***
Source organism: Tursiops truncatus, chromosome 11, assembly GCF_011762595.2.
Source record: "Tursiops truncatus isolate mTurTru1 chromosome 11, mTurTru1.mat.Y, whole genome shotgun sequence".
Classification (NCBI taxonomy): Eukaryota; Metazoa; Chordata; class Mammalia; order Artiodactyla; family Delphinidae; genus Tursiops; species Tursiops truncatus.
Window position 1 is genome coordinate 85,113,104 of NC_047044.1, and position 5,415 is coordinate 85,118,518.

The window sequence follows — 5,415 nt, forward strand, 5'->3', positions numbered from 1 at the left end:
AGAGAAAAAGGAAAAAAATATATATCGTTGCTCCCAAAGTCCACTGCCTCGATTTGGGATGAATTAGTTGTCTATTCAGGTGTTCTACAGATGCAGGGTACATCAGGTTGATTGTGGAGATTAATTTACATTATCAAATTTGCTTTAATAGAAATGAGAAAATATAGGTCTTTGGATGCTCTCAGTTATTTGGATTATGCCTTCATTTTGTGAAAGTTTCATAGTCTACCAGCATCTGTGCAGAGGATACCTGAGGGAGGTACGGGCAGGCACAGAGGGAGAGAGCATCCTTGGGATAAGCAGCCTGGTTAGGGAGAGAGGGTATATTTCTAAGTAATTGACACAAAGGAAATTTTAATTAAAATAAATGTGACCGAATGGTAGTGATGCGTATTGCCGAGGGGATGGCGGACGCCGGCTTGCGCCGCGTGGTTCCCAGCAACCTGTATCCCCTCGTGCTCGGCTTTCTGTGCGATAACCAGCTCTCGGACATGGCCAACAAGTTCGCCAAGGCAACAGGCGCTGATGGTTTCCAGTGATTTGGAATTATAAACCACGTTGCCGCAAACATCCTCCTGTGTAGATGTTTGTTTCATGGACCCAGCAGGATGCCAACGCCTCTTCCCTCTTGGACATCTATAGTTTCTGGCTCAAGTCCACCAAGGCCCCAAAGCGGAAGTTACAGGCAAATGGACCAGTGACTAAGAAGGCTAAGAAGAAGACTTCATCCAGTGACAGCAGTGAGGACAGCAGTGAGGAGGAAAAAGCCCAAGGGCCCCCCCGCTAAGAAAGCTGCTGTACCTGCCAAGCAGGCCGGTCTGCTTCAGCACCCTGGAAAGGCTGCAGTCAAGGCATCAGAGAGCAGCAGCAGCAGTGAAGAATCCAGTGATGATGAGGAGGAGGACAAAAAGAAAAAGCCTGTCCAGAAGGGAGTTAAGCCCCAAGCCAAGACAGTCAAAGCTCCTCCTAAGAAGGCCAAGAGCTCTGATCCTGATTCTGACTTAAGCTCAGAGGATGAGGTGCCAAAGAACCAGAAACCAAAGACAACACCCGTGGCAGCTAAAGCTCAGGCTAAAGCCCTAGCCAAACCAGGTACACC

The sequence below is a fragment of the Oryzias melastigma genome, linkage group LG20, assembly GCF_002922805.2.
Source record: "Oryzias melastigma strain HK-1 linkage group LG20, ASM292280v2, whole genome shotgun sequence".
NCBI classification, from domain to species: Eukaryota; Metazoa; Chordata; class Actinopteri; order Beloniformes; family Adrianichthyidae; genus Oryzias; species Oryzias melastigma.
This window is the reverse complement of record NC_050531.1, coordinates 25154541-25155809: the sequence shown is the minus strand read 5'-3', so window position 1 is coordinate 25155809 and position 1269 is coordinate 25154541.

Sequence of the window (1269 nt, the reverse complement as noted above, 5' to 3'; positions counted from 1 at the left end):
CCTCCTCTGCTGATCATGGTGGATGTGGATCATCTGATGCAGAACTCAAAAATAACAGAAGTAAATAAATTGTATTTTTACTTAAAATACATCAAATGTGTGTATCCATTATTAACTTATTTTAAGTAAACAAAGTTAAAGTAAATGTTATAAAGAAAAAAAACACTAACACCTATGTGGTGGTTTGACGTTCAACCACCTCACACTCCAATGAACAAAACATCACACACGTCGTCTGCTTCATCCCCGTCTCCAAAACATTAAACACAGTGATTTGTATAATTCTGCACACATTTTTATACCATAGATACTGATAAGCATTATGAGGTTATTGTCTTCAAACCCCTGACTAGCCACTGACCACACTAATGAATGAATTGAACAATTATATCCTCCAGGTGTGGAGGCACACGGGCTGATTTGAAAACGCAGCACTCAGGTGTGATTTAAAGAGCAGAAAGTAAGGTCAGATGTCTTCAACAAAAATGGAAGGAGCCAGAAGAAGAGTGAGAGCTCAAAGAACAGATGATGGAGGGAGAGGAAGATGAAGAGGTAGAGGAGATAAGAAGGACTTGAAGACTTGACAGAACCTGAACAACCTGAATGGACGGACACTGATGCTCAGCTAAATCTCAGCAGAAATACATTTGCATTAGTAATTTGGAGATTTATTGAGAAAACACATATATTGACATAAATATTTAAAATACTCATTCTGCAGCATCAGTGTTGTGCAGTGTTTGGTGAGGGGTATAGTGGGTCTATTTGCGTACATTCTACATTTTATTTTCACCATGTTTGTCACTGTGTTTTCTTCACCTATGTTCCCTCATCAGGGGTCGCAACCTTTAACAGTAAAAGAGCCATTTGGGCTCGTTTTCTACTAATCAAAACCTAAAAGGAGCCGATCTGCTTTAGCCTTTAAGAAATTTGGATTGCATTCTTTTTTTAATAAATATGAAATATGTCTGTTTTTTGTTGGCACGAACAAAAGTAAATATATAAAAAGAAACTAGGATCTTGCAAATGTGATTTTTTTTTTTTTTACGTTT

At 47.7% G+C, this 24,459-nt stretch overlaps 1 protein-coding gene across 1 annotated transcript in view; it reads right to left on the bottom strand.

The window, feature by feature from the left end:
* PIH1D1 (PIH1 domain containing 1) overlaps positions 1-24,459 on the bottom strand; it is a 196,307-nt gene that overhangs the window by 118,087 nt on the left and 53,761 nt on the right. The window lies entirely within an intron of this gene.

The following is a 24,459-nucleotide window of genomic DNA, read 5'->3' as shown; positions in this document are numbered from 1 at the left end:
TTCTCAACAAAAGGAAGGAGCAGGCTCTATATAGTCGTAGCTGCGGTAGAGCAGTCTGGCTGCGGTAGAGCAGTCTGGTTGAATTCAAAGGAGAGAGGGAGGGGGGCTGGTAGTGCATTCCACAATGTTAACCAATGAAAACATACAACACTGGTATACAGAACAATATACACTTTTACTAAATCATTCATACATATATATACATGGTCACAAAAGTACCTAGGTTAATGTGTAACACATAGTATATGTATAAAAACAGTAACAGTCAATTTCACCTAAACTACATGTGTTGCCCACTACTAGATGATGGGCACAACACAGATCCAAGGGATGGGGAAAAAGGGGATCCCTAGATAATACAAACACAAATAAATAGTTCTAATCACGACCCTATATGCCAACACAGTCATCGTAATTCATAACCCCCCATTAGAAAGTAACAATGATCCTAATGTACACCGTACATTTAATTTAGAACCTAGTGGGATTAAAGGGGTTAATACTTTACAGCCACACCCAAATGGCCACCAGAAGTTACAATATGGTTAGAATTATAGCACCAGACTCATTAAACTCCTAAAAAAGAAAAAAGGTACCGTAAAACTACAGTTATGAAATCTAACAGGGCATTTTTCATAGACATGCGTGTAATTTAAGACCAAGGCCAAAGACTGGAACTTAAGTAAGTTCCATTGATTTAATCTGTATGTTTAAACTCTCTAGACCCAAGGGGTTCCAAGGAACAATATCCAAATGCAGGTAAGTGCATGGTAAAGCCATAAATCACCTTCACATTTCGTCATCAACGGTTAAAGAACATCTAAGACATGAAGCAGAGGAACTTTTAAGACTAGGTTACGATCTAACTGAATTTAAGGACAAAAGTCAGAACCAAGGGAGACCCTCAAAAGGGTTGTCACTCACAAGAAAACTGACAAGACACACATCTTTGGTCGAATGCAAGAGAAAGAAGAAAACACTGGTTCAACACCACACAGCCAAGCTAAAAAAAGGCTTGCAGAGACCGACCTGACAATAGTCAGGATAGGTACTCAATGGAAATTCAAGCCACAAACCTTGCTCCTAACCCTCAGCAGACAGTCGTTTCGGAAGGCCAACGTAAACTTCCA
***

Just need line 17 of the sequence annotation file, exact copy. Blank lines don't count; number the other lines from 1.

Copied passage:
TTCTCAACAAAAGGAAGGAGCAGGCTCTATATAGTCGTAGCTGCGGTAGAGCAGTCTGGCTGCGGTAGAGCAGTCTGGTTGAATTCAAAGGAGAGAGGGAGGGGGGCTGGTAGTGCATTCCACAATGTTAACCAATGAAAACATACAACACTGGTATACAGAACAATATACACTTTTACTAAATCATTCATACATATATATACATGGTCACAAAAGTACCTAGGTTAATGTGTAACACATAGTATATGTATAAAAACAGTAACAGTCAATTTCACCTAAACTACATGTGTTGCCCACTACTAGATGATGGGCACAACACAGATCCAAGGGATGGGGAAAAAGGGGATCCCTAGATAATACAAACACAAATAAATAGTTCTAATCACGACCCTATATGCCAACACAGTCATCGTAATTCATAACCCCCCATTAGAAAGTAACAATGATCCTAATGTACACCGTACATTTAATTTAGAACCTAGTGGGATTAAAGGGGTTAATACTTTACAGCCACACCCAAATGGCCACCAGAAGTTACAATATGGTTAGAATTATAGCACCAGACTCATTAAACTCCTAAAAAAGAAAAAAGGTACCGTAAAACTACAGTTATGAAATCTAACAGGGCATTTTTCATAGACATGCGTGTAATTTAAGACCAAGGCCAAAGACTGGAACTTAAGTAAGTTCCATTGATTTAATCTGTATGTTTAAACTCTCTAGACCCAAGGGGTTCCAAGGAACAATATCCAAATGCAGGTAAGTGCATGGTAAAGCCATAAATCACCTTCACATTTCGTCATCAACGGTTAAAGAACATCTAAGACATGAAGCAGAGGAACTTTTAAGACTAGGTTACGATCTAACTGAATTTAAGGACAAAAGTCAGAACCAAGGGAGACCCTCAAAAGGGTTGTCACTCACAAGAAAACTGACAAGACACACATCTTTGGTCGAATGCAAGAGAAAGAAGAAAACACTGGTTCAACACCACACAGCCAAGCTAAAAAAAGGCTTGCAGAGACCGACCTGACAATAGTCAGGATAGGTACTCAATGGAAATTCAAGCCACAAACCTTGCTCCTAACCCTCAGCAGACAGTCGTTTCGGAAGGCCAACGTAAACTTCCA